Slip Sliding Away & Goldilocks

April 29, 2014 by Bruce Landsberg
Photo: Brianna Bentley

Photo: Brianna Bentley

It’s not the first time—and certainly won’t be the last—that someone slides off the end of a moderately short but adequate runway. This “oops” was an expensive mistake from a hardware perspective, but fortunately there were no injuries.

A Citation CJ3 slid off the end of a 4,000-foot runway this weekend and into a water trap (appropriately named) of a nearby golf course. (Mind if we play through?) Golf etiquette notwithstanding; remember how critical energy management is to safe landings. It’s good practice to be on speed, on altitude, and on the center line, no matter how long or wide the runway is. I refer to this as the Goldilocks parameters: Not too much, not too little—just right.

In this accident we know mostly what happened—aircraft went off the end. Runway length according to the flight manual was sufficient for the aircraft. There was a displaced threshold of about 350 feet but, even with that, if Goldilocks was in the cockpit everything should have worked. This is also assuming little or no runway slope, no standing water or other contamination, and little or no tailwind. These affect all aircraft but are more critical in jets.

In bigger aircraft and jets the Vref, or landing speeds, can change significantly. This is based on weight, since fuel or passenger load can be a much larger percentage than on a light aircraft. But even in a Cessna 182, a 5- to 7-knot variation can make the difference between a floater and a sinker. Obviously to get book performance, flaps have to be full down. The CJ3 has ground flaps and speed brakes to help dump lift, and timely deployment is essential. Too soon to know if and how they were deployed.

These aircraft are typically equipped with angle of attack indicators, which will automatically adjust the speed for weight, configuration, and density altitude. Keep the energy on the green meatball (1.3 Vso) and you’ll get book performance every time.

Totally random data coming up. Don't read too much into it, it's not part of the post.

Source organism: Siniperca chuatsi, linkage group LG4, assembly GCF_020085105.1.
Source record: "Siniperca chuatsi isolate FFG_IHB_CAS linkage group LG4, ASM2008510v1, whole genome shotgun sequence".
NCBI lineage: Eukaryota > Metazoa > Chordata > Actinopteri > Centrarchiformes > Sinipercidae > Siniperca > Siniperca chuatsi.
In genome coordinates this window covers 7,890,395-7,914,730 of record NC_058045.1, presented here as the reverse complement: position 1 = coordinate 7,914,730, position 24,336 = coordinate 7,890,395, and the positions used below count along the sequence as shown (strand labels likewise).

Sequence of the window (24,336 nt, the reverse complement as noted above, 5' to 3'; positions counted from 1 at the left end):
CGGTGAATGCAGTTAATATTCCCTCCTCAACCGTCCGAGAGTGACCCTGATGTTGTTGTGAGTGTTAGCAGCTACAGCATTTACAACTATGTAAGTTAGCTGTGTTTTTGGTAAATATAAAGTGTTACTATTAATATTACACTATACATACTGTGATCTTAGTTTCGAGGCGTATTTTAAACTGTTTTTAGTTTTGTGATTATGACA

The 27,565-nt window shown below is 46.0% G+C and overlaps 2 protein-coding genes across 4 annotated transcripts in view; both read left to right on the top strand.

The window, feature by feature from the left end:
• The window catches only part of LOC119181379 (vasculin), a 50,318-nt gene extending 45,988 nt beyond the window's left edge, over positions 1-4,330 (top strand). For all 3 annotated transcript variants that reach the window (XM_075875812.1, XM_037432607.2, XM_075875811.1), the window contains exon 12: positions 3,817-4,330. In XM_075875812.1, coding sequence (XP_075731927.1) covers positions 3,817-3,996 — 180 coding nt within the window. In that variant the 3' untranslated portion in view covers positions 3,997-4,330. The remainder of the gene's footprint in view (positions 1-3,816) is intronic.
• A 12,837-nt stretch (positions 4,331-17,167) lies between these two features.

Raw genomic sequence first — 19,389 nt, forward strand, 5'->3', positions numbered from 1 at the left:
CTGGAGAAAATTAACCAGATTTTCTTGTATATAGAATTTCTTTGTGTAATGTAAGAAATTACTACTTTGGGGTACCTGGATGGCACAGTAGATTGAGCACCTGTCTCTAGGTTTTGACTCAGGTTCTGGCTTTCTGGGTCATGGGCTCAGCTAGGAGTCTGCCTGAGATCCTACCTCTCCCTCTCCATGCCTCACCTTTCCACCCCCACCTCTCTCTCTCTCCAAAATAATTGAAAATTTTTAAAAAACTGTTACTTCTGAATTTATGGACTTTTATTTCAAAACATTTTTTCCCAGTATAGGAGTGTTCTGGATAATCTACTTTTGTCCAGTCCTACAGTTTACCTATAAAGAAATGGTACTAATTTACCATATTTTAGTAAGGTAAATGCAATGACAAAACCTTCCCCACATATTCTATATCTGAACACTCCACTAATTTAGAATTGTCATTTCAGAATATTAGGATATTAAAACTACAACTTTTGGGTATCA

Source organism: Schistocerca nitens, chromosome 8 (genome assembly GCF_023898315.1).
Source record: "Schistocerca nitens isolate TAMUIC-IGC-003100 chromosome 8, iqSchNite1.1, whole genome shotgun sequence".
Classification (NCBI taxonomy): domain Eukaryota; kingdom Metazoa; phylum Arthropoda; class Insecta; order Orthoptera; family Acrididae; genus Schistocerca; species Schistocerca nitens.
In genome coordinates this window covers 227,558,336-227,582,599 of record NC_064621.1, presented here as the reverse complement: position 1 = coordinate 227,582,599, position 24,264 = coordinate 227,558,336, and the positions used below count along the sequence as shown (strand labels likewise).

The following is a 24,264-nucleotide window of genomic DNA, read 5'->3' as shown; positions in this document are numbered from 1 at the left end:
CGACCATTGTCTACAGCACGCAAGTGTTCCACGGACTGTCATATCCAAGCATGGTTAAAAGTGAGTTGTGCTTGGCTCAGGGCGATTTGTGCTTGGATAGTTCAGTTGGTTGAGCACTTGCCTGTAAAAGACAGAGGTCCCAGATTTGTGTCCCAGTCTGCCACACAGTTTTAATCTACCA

The accident report will clarify more of the “what” and then it’s up to us to understand the “why.” If Goldilocks isn’t in your cockpit beware the wolf. In Florida—which is where this mishap occurred—one more caveat: It would be a pity to be gator bait after having survived unscathed!

ASI recently completed a “Takeoffs and Landings” video series made possible by the Canadian Owners and Pilots Association and the Donner Canadian Foundation. The videos cover short field landings, normal takeoffs, determining an abort point, crosswind landings, stabilized approaches, and the base-to-final turn. A great opportunity for pilots of all levels to hone these important skills.

What more, if anything, should we be doing to raise awareness?

Bruce Landsberg
Senior Safety Advisor, Air Safety Institute

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  • http://leadingedge Jim Caufman

    In jet flying it is critical to fly the numbers. if you are fast, float or land long on a short runway you are now a test pilot. A good stabilized approach beguines at top of decent. A go-around would have been a much better option after an unstabilized approach. EVERY SECOND OF FLOAT IS A COUPLE HUNDRED FEET BEHIND YOUR AIRCRAFT AND EVERY KNOT FAST ADDS STOPPING DISTANCE. FLOAT 3 SECONDS AND TOUCH DOWN 5 KNOTS FAST AND YOU HAVE ADDED ANOTHER 1000 FEET TO THE STOPING DISTANCE. Which in this case was a pond. it could have been a tree, lighting systems, building or a fence. unfortunately this is an all to common event in aviation.

  • Chris Rodrigues

    I would have preferred that you had waited until sufficient facts were available to properly ananlyze this incident rather than speculate based on sketchy or unconfirmed information. Of course, most of your “conclusions” are actually rock solid principles of landing any aircraft any time rather than lessons to be learned from this incident. We aren’t sure about this one until the facts are in. You and your blog are better than this…

  • Bruce Landsberg


    Thanks for your note. Thought I was pretty careful NOT to speculate on unconfirmed information.

    The reasoning for highlighting the mishap is to remind all of us that the Goldilocks parameters are essential for every landing. They are not conclusions drawn from this incident which you properly state are “Rock solid” principles..

    Why the reminder of the “obvious?” Because, we keep having trouble with available runway vs the reality of physics.

    Appreciate your thoughts – this does seem like one way to raise awareness without unfairly disparaging anyone. The accident will resolve the probable cause.